In late January my wife went to Austin, Texas for two weeks. During her absence I found myself somewhat in a state of disorder. My routines, namely work, commute, write, watch/read could all remain the same but my down time was eerily lonesome. I had our three cats, but they tend to exist in one of two modes - eating or sleeping - so although they were always present, there was a lack of conversation. During that time I listened to a lot of music, loading the old iPod with a number of records I had been meaning to get around to for some time and spent my days at work getting to know some new music. One of those records was The Chameleons' Strange Times. This was the first Chameleons I'd had the opportunity to delve into and it made a very strong impression very quickly.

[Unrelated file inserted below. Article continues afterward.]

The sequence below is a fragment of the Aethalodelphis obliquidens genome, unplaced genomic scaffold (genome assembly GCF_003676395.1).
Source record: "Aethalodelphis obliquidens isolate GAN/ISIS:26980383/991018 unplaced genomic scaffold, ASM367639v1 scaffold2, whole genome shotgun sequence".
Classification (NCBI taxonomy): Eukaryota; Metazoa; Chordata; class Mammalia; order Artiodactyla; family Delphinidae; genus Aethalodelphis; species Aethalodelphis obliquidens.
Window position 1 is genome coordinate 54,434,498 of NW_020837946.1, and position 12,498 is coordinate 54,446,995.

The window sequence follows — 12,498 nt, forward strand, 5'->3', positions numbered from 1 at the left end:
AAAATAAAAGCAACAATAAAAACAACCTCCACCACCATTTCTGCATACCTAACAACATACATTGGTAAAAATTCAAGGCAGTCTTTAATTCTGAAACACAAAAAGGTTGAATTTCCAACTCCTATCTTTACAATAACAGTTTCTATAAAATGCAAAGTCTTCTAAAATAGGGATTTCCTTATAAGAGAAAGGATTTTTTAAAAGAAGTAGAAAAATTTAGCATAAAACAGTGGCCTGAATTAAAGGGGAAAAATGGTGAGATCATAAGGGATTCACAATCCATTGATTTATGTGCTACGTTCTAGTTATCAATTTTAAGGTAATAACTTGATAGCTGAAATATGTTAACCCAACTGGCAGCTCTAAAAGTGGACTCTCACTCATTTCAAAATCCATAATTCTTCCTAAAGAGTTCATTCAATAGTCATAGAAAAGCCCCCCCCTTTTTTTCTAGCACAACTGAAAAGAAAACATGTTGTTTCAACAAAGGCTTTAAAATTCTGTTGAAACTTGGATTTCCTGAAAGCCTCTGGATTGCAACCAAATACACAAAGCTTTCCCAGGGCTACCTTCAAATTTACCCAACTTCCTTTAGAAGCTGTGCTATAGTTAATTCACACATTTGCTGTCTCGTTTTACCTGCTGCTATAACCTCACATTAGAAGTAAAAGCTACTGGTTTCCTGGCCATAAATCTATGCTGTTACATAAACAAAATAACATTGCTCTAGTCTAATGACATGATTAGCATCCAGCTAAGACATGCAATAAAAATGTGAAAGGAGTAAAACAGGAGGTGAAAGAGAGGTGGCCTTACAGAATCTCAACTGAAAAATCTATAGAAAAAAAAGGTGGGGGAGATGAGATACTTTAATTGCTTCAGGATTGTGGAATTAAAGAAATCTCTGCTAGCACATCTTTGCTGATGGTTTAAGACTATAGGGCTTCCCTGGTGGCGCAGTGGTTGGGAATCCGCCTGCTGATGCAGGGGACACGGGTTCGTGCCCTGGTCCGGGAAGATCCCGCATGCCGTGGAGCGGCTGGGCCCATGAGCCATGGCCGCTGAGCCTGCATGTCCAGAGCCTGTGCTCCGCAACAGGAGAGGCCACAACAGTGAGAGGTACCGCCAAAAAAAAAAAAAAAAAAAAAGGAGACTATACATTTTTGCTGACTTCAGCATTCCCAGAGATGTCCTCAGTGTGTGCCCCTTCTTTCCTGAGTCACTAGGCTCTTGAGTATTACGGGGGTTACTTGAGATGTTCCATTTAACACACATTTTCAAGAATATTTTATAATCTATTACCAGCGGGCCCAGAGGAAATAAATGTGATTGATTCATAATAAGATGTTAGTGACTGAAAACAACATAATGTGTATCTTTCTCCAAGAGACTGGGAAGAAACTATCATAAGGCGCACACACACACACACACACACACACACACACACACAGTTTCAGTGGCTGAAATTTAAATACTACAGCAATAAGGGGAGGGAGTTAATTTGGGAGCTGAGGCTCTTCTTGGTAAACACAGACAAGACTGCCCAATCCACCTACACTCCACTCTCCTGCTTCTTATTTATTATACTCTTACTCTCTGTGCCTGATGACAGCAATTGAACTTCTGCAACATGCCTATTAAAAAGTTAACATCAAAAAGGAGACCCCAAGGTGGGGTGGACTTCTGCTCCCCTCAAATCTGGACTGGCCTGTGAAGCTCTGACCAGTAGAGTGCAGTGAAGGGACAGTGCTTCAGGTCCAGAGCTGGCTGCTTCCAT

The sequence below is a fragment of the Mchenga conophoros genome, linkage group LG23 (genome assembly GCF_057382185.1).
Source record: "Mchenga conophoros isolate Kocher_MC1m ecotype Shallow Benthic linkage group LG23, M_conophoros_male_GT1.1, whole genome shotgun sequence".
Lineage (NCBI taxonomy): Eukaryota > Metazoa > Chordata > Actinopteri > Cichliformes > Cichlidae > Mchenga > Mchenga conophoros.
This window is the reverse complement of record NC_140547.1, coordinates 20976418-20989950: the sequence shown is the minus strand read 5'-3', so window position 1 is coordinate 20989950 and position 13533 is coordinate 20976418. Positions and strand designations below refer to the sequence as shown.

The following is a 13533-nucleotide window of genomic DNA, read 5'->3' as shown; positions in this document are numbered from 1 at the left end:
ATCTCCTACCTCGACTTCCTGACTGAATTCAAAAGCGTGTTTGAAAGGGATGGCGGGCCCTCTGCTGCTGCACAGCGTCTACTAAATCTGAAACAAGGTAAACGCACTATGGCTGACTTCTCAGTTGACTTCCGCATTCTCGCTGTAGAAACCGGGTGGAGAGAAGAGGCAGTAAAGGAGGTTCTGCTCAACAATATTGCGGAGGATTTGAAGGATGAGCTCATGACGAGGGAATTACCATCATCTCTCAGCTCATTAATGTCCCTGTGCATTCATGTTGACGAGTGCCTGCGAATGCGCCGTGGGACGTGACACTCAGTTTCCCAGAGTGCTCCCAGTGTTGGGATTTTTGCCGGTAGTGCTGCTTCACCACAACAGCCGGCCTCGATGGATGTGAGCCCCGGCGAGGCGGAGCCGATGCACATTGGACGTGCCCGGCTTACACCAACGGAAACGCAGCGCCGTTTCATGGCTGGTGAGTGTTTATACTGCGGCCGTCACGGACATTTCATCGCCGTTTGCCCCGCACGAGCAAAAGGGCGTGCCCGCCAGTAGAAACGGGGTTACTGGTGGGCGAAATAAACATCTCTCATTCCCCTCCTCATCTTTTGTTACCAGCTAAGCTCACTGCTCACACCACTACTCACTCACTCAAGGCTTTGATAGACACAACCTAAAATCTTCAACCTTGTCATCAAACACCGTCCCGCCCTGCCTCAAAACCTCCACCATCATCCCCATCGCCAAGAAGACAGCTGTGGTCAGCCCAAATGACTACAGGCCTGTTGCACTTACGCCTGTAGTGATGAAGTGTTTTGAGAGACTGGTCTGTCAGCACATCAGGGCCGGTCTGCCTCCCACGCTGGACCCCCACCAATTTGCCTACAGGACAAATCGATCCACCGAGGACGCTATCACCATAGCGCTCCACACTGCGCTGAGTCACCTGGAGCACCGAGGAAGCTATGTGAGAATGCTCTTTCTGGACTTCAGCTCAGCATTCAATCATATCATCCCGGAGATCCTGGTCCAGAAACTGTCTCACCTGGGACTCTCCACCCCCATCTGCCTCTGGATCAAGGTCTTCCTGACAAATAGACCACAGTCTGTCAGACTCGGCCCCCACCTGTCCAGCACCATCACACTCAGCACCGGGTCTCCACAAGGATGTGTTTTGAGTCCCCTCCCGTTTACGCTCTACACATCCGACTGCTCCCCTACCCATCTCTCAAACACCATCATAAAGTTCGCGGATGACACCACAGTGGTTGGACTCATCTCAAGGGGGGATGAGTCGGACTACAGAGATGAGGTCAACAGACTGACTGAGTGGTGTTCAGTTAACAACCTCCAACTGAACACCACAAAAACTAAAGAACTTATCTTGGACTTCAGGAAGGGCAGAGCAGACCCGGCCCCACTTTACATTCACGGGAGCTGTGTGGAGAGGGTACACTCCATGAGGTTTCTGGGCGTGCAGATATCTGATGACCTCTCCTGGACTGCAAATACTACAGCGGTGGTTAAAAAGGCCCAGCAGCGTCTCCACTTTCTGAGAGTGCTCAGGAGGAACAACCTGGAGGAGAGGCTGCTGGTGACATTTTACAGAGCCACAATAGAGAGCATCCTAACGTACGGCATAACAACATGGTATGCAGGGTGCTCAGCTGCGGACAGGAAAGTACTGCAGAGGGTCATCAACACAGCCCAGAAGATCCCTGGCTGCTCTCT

One of the things I always find so interesting about the "Post Punk" era is the fact that many of the bands attributed to the genre sound a great deal to my ears the way the British New Wave of Comic creators in the 80's read/looked to my eyes/brain. Killing Joke sounds like 80s/90s Vertigo comics, so does Joy Division, The Smiths*... the list goes on. Upon first listen I found this was also the case with Strange Times, especially the track Swamp Thing, which whether my interpretation was a suggested planted by the title or merely some shared DNA with the book, reminds me so much of the tone of Alan Moore's Swamp Thing run that I've pulled the trades I read a scant two years ago back out and am preparing to re-read. It's an eerie, sometimes defeated tone; an often emotionally overwhelming ode to the in between places we often fret to explore, and The Chameleons craft it very well, with a unique approach to arranging the standard rock instrumentation (guitars, bass, kit and keyboards) and a knack for open, verbose lyrics that somehow perfectly balance a line between ambiguity and precision.